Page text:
Microsoft, Google trade barbs again: Microsoft and Google are back to trading punches after reports last week that Google was circumventing privacy settings in Apple’s Safari browser. Microsoft had initially taken the opportunity to tout the security of its Internet Explorer browser but said Monday that Google was also bypassing standards in that browser, too.

Dean Hachamovitch, the corporate vice president of Internet Explorer, said in a company blog post that Google was bypassing a Microsoft privacy standard called P3P privacy protection. The P3P standard allows Web sites to explain how they intend to use the information they collect about users.

In a statement, Google said that the Microsoft P3P policy is “widely non-operational” and that over 11,000 Web sites do not use the protocol.

“It is well known - including by Microsoft - that it is impractical to comply with Microsoft’s request while providing modern web functionality,” Google’s senior vice president of communications and policy Rachel Whetstone said in a statement. “We have been open about our approach, as have many other websites.”

Commerce report expected: The U.S. Department of Commerce is expected to soon release its report on how best to improve online privacy this week, perhaps as early as Wednesday. The report has been highly anticipated and is expected to lay out a framework for privacy protection.

The report is likely to provide guidance for global companies dealing with the privacy regulations in several different countries.

Comcast launches minority-owned networks: Comcast has will launch four networks, including one from rapper Sean Combs and one from former NBA star Magic Johnson, as part of its pledge to have more minority-owned networks.

The networks will focus on the African-American and Hispanic communities. Johnson’s “Aspire” and Combs’ “Revolt” will focus on family programming and music and pop culture news, respectively. Director Robert Rodriguez will also have a network, “El Rey,” which will include a variety of programs in English for Latino audiences. BabyFirst Americas, from Spanish language television producer Cosntantino Schwarz, is designed for infants and toddlers.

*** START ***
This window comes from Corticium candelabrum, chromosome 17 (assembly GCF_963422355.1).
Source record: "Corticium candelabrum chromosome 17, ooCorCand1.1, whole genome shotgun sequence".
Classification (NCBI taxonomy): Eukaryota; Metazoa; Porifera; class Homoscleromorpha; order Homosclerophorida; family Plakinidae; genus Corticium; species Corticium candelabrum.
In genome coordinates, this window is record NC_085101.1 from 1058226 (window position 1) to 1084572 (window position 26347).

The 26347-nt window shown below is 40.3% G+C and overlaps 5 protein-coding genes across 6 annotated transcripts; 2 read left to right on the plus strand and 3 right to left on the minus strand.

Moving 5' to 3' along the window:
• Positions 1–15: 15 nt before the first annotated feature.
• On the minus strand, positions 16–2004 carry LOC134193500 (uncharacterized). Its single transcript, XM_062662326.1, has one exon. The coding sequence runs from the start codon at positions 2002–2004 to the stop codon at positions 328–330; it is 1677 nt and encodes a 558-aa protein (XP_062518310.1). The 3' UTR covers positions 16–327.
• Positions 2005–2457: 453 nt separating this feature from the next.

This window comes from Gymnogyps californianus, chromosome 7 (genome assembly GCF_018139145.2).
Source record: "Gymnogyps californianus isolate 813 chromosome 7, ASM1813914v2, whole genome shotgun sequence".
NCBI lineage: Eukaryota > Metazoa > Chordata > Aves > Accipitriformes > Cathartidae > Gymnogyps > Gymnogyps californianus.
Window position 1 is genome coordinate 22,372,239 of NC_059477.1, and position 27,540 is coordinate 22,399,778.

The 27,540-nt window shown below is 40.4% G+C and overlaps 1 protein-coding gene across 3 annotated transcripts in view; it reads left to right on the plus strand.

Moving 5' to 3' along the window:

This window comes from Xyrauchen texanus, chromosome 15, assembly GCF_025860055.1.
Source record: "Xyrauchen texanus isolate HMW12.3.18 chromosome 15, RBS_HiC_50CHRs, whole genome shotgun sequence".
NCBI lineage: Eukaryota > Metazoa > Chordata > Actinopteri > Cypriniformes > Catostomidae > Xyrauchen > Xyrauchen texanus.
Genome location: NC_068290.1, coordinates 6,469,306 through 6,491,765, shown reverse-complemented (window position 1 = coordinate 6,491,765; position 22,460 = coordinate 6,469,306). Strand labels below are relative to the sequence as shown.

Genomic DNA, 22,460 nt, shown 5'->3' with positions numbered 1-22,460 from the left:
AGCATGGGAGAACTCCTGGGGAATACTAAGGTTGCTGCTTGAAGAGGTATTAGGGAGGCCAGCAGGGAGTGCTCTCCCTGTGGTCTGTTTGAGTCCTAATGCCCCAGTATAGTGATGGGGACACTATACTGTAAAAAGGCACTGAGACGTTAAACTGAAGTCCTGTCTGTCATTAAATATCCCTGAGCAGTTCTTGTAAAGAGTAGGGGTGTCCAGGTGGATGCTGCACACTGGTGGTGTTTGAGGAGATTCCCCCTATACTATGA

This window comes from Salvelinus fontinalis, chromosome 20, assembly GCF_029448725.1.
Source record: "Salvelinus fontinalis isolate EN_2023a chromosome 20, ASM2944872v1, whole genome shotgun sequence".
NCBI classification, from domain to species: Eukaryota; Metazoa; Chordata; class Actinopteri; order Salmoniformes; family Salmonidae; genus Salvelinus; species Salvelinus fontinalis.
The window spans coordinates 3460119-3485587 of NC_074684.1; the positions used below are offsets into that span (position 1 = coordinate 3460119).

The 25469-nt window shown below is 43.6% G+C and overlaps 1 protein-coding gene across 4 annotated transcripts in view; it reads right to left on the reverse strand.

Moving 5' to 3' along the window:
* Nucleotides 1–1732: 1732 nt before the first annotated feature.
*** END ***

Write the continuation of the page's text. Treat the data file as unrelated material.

The networks are part of Comcast’s promise to launch 10 independently-owned networks following its merger with NBCUniversal.

Yahoo adds to govt. relations team: Yahoo has announced that Nicole Alexander will join its government relations team as the director of government affairs. Alexander, who is currently a legislative director for Rep. Pete Olson (R-Tex.), will be taking over privacy issues.

Alexander will report to Margaret Nable, the head of Yahoo’s federal relations team.

FCC’s McDowell warns against U.N. net rule: In an op-ed in the Wall Street Journal, FCC commissioner Robert McDowell said that the United Nations’ proposal to establish “international control over the Internet” is poised to “upend the Internet’s flourishing regime.”

The proposal, which would create a top-down authority to oversee Internet regulation, runs the risk of balkanizing the Internet, McDowell said.

“Any attempts to expand intergovernmental powers over the Internet—no matter how incremental or seemingly innocuous—should be turned back,” McDowell wrote. “Modernization and reform can be constructive, but not if the end result is a new global bureaucracy that departs from the multi-stakeholder model.”